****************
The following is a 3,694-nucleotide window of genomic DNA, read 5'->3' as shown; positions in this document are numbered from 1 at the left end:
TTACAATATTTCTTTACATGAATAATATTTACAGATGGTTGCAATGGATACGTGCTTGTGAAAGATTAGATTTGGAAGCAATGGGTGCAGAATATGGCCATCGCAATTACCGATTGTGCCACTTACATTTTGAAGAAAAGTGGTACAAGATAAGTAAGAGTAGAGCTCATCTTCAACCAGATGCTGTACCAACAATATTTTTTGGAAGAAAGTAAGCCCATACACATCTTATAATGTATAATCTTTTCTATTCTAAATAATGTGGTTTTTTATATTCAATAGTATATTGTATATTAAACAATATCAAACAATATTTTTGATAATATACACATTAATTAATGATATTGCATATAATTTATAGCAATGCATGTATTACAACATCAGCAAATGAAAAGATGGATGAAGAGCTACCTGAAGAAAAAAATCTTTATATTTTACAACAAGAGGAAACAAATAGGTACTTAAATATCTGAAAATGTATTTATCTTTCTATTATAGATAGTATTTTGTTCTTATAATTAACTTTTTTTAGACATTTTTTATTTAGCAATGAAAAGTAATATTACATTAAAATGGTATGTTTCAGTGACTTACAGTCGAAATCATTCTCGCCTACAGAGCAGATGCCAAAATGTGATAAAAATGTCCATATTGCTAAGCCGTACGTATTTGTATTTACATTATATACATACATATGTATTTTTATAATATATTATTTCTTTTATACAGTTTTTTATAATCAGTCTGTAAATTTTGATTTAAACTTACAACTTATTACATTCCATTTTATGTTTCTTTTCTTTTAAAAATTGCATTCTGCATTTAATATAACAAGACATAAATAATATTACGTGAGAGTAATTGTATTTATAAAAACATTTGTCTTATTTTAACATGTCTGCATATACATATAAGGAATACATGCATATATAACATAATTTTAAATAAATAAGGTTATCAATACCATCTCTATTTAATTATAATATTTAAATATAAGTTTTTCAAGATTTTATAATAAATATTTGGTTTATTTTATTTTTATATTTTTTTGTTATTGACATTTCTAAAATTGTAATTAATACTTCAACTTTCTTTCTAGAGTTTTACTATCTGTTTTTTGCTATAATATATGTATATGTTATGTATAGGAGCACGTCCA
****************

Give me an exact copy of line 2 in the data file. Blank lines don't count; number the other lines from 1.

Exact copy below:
TTACAATATTTCTTTACATGAATAATATTTACAGATGGTTGCAATGGATACGTGCTTGTGAAAGATTAGATTTGGAAGCAATGGGTGCAGAATATGGCCATCGCAATTACCGATTGTGCCACTTACATTTTGAAGAAAAGTGGTACAAGATAAGTAAGAGTAGAGCTCATCTTCAACCAGATGCTGTACCAACAATATTTTTTGGAAGAAAGTAAGCCCATACACATCTTATAATGTATAATCTTTTCTATTCTAAATAATGTGGTTTTTTATATTCAATAGTATATTGTATATTAAACAATATCAAACAATATTTTTGATAATATACACATTAATTAATGATATTGCATATAATTTATAGCAATGCATGTATTACAACATCAGCAAATGAAAAGATGGATGAAGAGCTACCTGAAGAAAAAAATCTTTATATTTTACAACAAGAGGAAACAAATAGGTACTTAAATATCTGAAAATGTATTTATCTTTCTATTATAGATAGTATTTTGTTCTTATAATTAACTTTTTTTAGACATTTTTTATTTAGCAATGAAAAGTAATATTACATTAAAATGGTATGTTTCAGTGACTTACAGTCGAAATCATTCTCGCCTACAGAGCAGATGCCAAAATGTGATAAAAATGTCCATATTGCTAAGCCGTACGTATTTGTATTTACATTATATACATACATATGTATTTTTATAATATATTATTTCTTTTATACAGTTTTTTATAATCAGTCTGTAAATTTTGATTTAAACTTACAACTTATTACATTCCATTTTATGTTTCTTTTCTTTTAAAAATTGCATTCTGCATTTAATATAACAAGACATAAATAATATTACGTGAGAGTAATTGTATTTATAAAAACATTTGTCTTATTTTAACATGTCTGCATATACATATAAGGAATACATGCATATATAACATAATTTTAAATAAATAAGGTTATCAATACCATCTCTATTTAATTATAATATTTAAATATAAGTTTTTCAAGATTTTATAATAAATATTTGGTTTATTTTATTTTTATATTTTTTTGTTATTGACATTTCTAAAATTGTAATTAATACTTCAACTTTCTTTCTAGAGTTTTACTATCTGTTTTTTGCTATAATATATGTATATGTTATGTATAGGAGCACGTCCA